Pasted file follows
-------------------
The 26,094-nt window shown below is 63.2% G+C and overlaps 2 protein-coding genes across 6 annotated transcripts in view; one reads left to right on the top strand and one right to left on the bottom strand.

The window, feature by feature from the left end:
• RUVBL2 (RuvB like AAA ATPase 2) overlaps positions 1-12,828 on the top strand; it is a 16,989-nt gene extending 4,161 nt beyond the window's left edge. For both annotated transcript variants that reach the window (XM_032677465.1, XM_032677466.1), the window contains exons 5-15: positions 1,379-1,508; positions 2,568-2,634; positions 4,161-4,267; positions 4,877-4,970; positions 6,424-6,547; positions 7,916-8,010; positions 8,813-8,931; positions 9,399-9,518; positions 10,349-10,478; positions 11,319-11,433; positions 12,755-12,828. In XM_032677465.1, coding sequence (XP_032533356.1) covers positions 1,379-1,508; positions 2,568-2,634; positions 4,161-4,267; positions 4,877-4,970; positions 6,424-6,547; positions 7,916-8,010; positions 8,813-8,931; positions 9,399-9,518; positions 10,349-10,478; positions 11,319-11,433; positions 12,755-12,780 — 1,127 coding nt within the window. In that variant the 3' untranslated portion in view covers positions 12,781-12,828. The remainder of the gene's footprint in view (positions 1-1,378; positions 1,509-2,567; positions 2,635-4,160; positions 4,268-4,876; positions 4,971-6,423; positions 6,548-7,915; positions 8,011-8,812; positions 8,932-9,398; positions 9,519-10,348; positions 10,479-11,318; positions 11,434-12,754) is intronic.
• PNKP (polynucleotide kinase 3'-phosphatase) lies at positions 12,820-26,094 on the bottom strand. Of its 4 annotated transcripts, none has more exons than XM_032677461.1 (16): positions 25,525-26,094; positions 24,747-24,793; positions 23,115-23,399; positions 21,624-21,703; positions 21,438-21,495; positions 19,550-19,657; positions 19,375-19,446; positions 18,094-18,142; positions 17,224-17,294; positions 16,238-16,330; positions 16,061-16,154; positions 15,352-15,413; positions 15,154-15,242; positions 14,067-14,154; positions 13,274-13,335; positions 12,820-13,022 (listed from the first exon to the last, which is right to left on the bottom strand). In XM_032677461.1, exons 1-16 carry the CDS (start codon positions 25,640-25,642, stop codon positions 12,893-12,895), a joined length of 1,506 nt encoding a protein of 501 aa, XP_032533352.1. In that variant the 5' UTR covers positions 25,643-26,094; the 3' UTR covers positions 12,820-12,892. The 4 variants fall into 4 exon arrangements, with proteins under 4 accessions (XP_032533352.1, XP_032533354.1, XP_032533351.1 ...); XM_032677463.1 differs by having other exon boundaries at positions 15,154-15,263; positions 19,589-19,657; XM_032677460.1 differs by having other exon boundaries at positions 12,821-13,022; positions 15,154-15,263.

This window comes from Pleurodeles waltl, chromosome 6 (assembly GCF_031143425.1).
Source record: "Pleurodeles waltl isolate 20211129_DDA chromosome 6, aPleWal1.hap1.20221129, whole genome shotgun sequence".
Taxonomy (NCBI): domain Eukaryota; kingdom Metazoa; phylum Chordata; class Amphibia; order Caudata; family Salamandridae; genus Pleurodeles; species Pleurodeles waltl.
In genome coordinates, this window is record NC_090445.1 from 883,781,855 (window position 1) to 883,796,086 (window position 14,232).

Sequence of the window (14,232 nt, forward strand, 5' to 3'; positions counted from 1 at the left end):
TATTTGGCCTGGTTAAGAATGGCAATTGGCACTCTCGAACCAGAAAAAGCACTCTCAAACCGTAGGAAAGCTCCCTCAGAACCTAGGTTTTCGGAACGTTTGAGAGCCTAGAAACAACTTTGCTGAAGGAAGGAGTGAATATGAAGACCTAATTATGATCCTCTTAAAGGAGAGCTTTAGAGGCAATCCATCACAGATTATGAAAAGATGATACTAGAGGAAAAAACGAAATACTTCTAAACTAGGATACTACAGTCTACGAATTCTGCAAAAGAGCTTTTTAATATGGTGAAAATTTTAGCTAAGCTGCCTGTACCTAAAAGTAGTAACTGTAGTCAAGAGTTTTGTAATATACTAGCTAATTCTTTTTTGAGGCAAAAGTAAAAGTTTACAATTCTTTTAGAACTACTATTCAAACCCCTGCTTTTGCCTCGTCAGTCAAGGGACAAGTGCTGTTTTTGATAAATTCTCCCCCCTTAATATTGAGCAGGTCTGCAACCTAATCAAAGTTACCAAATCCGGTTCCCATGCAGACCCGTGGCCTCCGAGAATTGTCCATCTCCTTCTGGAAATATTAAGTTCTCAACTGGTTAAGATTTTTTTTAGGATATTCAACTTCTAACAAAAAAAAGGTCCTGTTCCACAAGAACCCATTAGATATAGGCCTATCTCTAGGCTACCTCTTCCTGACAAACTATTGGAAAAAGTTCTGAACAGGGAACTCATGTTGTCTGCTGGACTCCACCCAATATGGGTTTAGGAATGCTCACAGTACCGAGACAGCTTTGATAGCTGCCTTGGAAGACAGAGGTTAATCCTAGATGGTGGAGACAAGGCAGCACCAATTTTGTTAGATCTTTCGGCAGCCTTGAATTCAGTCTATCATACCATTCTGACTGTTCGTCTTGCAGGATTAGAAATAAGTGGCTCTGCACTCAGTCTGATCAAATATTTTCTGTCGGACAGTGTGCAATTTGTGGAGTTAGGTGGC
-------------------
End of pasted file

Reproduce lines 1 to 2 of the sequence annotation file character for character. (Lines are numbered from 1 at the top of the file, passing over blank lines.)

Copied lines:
The 26,094-nt window shown below is 63.2% G+C and overlaps 2 protein-coding genes across 6 annotated transcripts in view; one reads left to right on the top strand and one right to left on the bottom strand.

The window, feature by feature from the left end: